2. A series of grid rods or screens agitates the cotton, and the openings allow fine foreign materials, such as leaves, trash, and dirt, to pass through for disposal. Cylinder cleaners break up large wads and condition cotton for additional cleaning and drying. The processing rate for cylinders is 2 bales per foot per hour.
Figure 02: Cylinder Cleaner

4. Stick Machine:

Stick machines remove larger foreign objects from cotton, such as burs and sticks. The stick machine uses the centrifugal force created by rotating saw cylinders at 300-400 rpm to sling off foreign material while holding the fiber. The reclaimed spits out foreign matter, which feeds the trash disposal system. The processing rate of 1.5-2.0 bales/hr/ft of cylinder length is typical.

Figure 03: Stick Machine

5. Extractor Feeder:

Its primary function is to feed seed cotton to the gin stand uniformly at controlled rates, while extracting and cleaning is its secondary function. In the feeder, two star-shaped feed rollers located directly under the distributor hopper control the seed cotton’s feed rate.

Figure 04: Extractor Feeder

6. Gin Stand:

  1. A modern gin plant typically has multiple gin stands. The cotton enters the gin stand through a huller front. Cotton is grasped and drawn through widely spaced ribs called huller ribs by the saws. During the rolling process, the cotton locks are drawn from the huller ribs and put into the roll box at the bottom.
  2. The actual ginning process–separating lint from seed–takes place in the roll box of the gin stand. Ginning is accomplished by rotating saws between ginning ribs. When the saw teeth are at the ginning point, they are passed between the ribs. In this instance, the teeth are placed approximately parallel to the rib, and the teeth pull the fibers from the seed, which are too large to pass between the ribs.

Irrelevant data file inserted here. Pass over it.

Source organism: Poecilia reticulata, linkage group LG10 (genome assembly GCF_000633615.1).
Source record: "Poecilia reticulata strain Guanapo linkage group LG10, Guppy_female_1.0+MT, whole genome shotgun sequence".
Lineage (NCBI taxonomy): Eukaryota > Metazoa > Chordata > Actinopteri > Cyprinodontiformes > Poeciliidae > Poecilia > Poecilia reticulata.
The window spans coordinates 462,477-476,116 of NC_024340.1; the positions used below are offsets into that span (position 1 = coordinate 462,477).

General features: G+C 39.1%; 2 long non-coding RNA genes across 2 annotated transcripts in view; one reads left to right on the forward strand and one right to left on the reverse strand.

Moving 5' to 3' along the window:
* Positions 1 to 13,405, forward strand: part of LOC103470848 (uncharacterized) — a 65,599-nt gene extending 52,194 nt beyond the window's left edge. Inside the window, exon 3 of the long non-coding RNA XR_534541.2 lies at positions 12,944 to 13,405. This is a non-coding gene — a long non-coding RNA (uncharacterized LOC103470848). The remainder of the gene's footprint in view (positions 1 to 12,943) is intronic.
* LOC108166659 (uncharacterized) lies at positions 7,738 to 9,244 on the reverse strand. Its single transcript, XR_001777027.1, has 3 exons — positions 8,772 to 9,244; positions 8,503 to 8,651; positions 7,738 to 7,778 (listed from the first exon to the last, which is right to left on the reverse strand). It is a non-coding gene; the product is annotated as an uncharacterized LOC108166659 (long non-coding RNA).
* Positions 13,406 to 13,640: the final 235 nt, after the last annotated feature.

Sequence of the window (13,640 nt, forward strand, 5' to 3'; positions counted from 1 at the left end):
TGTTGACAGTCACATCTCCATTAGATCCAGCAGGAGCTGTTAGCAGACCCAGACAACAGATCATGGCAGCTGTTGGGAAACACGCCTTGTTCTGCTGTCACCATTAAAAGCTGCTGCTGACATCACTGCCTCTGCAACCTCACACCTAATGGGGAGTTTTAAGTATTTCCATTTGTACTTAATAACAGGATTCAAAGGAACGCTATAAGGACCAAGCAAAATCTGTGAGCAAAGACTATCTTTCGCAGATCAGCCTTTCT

3. The process of ginning at rates that exceed the manufacturer’s recommendation can result in fiber quality reduction, seed damage, and chokeups. There are also important considerations when it comes to gin stand saw speeds. As a result of high speeds, fiber damage is more likely to occur during ginning.
Figure 05: Gin Stand

7. Lint Cleaner:

  1. The flow of cotton should be uniform and well dispersed as it leaves the gin stand. The cotton is conveyed to the condensers through lint ducts from the gin stand. It is then formed back into a batt.
  2. Batts are removed from condenser drums and fed into saw-type lint cleaners. The batt should be uniformly thick and evenly spread over the entire width of the lint cleaner to prevent poor cleaning and excessive fiber loss.

8. Bale Press:

  1. Clean cotton is compressed into bales, which are then covered to prevent contamination during transportation and storage. There are three types of bales produced: modified flat, compress universal density, and gin universal density. A modified flat bale weighs 14 pounds per square foot, while a universal density bale weighs 28 pounds per square foot.
  2. In most gins cotton is packaged in a “double-box” press in which the lint is initially compacted in one press box by a mechanical or hydraulic tramper; after the press box is rotated, the lint is further compressed by a modified flat or gin universal density press to about 20 or 40 lb/ft3, respectively. Optimal freight rates can be achieved by recompressing modified flat bales into compressed universal density bales later on.
  3. Approximately 96 percent of the bales in the United States were gin universal density bales in 1996. It is recommended that bales should only be packaged and tied in material approved by the Commodity Credit Corporation for storage.
Figure 06: Bale Press


Basically, ginning is the process of removing seeds, dust, or other foreign particles from cotton to get the cleaned cotton. So that cotton spinning mills can receive better cotton. This experiment taught us about the working principle of a modern ginning machine. We will be able to use that information in the future.